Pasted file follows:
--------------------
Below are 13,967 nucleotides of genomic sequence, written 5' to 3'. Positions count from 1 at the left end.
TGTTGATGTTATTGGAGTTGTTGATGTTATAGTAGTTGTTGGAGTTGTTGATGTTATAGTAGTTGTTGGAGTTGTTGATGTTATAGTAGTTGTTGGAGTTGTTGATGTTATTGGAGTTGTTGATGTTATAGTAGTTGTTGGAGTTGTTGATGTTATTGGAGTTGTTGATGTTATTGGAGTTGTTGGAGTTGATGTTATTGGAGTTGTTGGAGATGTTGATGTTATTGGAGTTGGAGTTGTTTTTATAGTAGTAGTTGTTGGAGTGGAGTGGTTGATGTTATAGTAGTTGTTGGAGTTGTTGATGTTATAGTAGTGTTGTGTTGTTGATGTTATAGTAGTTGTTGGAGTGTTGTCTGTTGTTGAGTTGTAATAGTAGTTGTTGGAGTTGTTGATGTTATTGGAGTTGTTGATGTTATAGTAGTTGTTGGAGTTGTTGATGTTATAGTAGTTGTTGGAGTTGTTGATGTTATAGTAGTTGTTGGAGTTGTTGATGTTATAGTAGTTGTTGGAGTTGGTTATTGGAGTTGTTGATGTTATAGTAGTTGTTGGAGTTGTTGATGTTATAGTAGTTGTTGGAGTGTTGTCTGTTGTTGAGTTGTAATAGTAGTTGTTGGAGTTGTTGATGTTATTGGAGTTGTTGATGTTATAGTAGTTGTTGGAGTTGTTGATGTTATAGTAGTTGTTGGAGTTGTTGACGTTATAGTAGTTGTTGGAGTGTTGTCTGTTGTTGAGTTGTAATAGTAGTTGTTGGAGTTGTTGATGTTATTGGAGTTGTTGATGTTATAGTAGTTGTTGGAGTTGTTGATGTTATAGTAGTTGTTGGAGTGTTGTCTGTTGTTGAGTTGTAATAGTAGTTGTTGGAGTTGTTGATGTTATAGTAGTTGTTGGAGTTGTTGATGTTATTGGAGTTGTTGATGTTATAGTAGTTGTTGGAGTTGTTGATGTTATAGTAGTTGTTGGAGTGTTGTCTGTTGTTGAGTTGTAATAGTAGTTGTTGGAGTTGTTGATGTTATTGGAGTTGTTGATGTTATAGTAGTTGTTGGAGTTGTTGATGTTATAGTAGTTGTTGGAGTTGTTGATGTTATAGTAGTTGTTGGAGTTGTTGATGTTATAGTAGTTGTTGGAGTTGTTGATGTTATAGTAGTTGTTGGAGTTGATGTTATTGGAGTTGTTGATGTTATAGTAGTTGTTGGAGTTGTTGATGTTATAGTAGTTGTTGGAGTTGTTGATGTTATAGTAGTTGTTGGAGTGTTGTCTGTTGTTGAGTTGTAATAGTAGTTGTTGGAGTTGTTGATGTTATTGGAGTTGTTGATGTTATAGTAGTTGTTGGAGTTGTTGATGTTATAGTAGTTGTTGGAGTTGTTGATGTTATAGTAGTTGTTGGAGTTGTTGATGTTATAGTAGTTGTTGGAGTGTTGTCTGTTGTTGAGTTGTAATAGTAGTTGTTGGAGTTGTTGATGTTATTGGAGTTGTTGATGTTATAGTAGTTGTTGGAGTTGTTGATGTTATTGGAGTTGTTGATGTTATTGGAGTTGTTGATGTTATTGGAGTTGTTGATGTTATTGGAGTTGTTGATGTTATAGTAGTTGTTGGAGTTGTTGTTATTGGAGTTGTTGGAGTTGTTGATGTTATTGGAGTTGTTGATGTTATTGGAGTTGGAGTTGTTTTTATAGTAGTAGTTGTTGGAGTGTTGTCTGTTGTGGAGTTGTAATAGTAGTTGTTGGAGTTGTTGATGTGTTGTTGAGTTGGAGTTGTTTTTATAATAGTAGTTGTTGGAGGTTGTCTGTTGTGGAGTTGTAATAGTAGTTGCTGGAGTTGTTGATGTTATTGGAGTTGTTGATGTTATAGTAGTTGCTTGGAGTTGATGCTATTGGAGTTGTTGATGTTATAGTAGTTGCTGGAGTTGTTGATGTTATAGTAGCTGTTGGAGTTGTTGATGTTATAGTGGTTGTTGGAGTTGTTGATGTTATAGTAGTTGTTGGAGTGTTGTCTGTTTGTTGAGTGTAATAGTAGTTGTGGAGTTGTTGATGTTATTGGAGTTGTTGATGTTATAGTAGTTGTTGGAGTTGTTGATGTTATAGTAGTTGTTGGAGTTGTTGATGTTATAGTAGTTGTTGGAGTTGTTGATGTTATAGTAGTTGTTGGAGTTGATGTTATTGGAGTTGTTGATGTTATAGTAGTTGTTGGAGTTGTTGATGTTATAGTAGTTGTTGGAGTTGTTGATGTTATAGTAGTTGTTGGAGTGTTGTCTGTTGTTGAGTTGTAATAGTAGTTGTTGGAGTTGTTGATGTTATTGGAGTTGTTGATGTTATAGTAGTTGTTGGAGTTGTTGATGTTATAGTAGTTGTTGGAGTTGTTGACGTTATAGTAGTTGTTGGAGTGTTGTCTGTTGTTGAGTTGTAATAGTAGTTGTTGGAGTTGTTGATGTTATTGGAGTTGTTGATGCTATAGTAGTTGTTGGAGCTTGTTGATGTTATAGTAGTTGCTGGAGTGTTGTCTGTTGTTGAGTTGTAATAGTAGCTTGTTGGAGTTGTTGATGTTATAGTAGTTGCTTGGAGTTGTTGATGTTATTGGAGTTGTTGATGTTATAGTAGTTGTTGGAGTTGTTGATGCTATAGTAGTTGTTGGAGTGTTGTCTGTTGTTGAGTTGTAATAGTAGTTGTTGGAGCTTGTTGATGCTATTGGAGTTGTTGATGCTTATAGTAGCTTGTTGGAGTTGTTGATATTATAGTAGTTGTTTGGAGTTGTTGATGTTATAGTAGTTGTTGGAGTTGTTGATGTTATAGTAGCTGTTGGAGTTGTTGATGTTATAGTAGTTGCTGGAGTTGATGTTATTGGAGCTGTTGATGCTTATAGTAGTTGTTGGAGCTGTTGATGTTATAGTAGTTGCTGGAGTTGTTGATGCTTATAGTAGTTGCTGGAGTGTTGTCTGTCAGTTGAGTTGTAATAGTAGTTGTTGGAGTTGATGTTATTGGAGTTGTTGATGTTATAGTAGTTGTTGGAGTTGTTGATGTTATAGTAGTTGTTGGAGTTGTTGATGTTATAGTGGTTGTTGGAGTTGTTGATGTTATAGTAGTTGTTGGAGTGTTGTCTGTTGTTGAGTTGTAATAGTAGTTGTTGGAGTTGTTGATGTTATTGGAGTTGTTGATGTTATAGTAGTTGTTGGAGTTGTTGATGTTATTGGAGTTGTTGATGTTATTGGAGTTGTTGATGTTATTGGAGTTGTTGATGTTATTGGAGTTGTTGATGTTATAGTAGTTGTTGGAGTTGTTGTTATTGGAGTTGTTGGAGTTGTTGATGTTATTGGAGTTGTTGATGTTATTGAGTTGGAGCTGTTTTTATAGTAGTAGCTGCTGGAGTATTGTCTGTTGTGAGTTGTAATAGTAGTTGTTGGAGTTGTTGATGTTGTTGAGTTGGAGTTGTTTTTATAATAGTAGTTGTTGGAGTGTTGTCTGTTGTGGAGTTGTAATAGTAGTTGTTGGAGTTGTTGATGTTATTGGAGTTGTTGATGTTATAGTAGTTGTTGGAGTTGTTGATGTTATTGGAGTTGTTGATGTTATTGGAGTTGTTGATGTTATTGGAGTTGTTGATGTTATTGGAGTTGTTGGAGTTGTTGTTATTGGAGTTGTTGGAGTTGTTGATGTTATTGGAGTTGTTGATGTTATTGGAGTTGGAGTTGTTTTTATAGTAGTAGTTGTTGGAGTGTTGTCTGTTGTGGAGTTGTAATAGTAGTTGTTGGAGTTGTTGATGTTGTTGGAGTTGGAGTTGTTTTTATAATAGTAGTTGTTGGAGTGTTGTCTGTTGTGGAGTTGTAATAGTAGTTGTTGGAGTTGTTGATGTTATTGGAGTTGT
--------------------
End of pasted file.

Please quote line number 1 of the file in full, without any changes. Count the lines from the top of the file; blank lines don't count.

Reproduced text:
Below are 13,967 nucleotides of genomic sequence, written 5' to 3'. Positions count from 1 at the left end.